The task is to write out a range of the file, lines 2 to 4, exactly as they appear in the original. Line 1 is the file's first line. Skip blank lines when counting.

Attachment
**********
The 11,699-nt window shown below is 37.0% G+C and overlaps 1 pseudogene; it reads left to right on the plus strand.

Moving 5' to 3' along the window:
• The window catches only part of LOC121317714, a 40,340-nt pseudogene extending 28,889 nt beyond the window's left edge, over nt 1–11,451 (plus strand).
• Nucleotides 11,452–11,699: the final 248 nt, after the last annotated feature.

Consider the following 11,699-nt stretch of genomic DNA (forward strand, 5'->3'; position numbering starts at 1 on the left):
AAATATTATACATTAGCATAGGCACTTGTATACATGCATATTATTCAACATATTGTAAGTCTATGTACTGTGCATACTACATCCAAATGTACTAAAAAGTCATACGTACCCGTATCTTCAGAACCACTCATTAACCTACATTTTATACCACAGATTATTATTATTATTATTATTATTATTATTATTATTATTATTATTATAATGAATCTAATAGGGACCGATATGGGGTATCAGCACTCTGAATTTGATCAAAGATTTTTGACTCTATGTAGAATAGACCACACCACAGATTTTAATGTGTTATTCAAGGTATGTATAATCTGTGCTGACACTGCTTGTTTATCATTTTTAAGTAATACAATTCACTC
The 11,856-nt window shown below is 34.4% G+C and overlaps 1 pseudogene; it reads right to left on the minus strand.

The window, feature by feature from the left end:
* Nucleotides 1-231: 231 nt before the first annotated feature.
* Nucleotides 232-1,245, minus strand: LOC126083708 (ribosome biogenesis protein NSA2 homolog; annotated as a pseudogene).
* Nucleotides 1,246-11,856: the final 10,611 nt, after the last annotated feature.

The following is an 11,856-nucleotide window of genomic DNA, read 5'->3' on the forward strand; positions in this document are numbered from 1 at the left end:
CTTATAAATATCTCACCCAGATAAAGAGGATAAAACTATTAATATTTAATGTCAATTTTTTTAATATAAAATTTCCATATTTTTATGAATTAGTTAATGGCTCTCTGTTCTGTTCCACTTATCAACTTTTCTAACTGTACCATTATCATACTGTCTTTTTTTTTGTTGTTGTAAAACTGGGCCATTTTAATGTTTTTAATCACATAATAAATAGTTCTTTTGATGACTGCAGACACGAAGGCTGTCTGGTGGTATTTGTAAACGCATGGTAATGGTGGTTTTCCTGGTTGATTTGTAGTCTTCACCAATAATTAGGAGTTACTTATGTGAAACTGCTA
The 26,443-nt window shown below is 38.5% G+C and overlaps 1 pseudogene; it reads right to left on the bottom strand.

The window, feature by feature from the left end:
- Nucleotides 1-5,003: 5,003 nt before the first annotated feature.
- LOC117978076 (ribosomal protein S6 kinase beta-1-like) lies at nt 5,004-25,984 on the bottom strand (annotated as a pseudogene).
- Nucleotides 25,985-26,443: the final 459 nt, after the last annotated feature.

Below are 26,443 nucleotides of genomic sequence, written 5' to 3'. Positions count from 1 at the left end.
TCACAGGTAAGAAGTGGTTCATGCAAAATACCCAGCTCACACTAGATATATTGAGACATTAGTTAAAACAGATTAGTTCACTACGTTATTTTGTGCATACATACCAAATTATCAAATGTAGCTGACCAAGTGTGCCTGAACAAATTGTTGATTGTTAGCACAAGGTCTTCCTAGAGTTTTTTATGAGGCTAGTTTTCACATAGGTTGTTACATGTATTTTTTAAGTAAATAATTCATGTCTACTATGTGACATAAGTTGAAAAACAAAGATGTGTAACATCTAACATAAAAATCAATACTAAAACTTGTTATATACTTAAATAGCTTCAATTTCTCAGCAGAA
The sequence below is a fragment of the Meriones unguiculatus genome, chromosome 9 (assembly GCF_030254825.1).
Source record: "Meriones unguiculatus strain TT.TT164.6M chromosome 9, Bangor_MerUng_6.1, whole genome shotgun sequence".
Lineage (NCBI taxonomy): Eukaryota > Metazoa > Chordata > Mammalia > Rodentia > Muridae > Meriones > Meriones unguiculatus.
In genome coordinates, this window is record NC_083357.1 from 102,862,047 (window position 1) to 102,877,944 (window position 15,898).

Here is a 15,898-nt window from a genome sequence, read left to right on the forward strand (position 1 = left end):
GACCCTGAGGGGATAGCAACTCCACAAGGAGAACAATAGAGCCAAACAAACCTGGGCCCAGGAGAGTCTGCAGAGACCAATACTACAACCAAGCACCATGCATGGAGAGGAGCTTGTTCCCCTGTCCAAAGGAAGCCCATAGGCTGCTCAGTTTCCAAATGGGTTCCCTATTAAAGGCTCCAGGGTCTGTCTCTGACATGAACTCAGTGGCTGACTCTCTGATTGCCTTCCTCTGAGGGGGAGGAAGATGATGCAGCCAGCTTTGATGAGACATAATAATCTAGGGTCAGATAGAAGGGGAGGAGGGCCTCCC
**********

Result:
Moving 5' to 3' along the window:
• The window catches only part of LOC121317714, a 40,340-nt pseudogene extending 28,889 nt beyond the window's left edge, over nt 1–11,451 (plus strand).
• Nucleotides 11,452–11,699: the final 248 nt, after the last annotated feature.